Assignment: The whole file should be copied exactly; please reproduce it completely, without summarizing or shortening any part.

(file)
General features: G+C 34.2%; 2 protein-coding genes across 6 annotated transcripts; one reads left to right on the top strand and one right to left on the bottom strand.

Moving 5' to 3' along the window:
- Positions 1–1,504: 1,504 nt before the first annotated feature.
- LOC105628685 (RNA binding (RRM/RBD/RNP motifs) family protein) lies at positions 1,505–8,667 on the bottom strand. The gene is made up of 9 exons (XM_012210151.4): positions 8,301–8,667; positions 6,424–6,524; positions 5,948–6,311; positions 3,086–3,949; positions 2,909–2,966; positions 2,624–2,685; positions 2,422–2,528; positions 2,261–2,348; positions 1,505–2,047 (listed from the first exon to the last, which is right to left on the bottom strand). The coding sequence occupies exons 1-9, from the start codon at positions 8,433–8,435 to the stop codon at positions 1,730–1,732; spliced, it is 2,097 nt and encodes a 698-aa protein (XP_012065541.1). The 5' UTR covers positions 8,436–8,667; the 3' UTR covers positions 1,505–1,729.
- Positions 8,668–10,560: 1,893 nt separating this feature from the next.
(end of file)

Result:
General features: G+C 34.2%; 2 protein-coding genes across 6 annotated transcripts; one reads left to right on the top strand and one right to left on the bottom strand.

Moving 5' to 3' along the window:
- Positions 1–1,504: 1,504 nt before the first annotated feature.
- LOC105628685 (RNA binding (RRM/RBD/RNP motifs) family protein) lies at positions 1,505–8,667 on the bottom strand. The gene is made up of 9 exons (XM_012210151.4): positions 8,301–8,667; positions 6,424–6,524; positions 5,948–6,311; positions 3,086–3,949; positions 2,909–2,966; positions 2,624–2,685; positions 2,422–2,528; positions 2,261–2,348; positions 1,505–2,047 (listed from the first exon to the last, which is right to left on the bottom strand). The coding sequence occupies exons 1-9, from the start codon at positions 8,433–8,435 to the stop codon at positions 1,730–1,732; spliced, it is 2,097 nt and encodes a 698-aa protein (XP_012065541.1). The 5' UTR covers positions 8,436–8,667; the 3' UTR covers positions 1,505–1,729.
- Positions 8,668–10,560: 1,893 nt separating this feature from the next.